Electrochemical measurement of pH on paper artifacts is a very important tool to assess the state of paper conservation. Different methods using different types of electrodes have been standardized to provide reproducible pH values of paper. One of these methodologies is not very invasive since it is made on the paper surface by means of a surface electrode in contact with the paper through a small layer of water previously added at the measurement point. This method is very convenient but suffers from the fact that the pH value given by the instrument is continuously changing during the measurement with a very fast rate in the first seconds and tending to reach a plateau value after very long time. Usually, the measure is taken at a time after which the rate of pH change is below a given value, i.e., when the value can be considered constant. This condition is usually signaled by an automatic instrumental alert provided to the operator. This pH value, however, is not the asymptotic one, which can be reached only at infinite time. Here we have investigated this behavior showing that it is simply due to the gradual diffusion of water away from the measurement region under the electrode. A theoretical model, which reproduces very well the time dependence discussed above, has been developed. The validity of the model has been completely proven by taking in consideration experiments where water diffusion is prevented in a simple confining apparatus. This work shows that it is possible to eliminate any factor affecting accuracy and reproducibility of the pH data for paper measured by the surface electrode method.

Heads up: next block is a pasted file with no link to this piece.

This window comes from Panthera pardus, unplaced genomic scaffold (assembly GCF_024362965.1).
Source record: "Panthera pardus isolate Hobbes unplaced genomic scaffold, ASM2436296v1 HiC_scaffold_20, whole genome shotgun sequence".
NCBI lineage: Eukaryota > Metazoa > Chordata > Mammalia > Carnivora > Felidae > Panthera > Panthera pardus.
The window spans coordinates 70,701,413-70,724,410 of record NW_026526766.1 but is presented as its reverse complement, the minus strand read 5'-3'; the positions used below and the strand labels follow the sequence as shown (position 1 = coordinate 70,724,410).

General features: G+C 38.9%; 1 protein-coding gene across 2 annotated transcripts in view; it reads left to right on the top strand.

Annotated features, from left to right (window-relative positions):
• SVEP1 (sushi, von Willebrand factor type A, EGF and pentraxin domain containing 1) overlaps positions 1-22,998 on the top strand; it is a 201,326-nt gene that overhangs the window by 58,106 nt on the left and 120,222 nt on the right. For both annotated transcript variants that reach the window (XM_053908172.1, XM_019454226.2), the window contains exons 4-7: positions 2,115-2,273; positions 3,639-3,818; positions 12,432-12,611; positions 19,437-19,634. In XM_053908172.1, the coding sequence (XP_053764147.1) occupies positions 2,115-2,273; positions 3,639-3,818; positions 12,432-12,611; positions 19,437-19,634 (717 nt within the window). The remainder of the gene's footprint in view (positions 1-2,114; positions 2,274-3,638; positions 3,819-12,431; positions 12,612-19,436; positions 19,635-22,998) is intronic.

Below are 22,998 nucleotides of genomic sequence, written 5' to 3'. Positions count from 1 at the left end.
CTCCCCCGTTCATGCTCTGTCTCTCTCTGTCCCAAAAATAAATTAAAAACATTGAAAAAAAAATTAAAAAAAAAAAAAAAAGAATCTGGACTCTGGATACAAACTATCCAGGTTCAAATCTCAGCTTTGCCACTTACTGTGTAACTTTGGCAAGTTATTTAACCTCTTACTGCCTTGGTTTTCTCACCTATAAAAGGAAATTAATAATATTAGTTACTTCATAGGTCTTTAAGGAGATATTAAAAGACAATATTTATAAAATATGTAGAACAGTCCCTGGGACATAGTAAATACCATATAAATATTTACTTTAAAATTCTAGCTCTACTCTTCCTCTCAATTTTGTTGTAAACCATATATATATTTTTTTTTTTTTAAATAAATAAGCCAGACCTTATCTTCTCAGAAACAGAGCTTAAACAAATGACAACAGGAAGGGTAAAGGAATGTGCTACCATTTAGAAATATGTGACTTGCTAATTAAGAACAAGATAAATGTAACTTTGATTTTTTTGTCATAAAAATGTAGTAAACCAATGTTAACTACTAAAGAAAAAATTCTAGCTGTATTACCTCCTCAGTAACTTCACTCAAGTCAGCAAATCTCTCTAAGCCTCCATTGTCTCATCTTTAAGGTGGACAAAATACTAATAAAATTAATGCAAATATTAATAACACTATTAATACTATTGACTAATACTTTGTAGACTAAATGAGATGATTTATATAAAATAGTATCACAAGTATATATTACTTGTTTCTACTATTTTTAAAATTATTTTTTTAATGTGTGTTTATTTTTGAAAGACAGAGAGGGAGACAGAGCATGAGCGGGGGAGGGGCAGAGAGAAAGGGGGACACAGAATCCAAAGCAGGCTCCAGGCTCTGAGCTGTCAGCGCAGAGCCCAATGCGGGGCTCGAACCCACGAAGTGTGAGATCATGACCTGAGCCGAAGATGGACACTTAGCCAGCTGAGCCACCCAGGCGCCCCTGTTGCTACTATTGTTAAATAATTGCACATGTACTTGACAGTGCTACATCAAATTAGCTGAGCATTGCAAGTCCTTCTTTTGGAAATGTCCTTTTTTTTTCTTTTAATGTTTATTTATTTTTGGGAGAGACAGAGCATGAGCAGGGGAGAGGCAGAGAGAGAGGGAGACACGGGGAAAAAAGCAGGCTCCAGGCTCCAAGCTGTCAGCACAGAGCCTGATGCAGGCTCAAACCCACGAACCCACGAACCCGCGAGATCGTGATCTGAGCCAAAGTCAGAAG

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|Titolo:||An Insightful Theoretical Interpretation of Paper pH Surface Electrode Data Reveals a New Paradigm for the Definition of Paper Acidity|
|Data di pubblicazione:||2017|
|Appare nelle tipologie:||1.1 Articolo in rivista|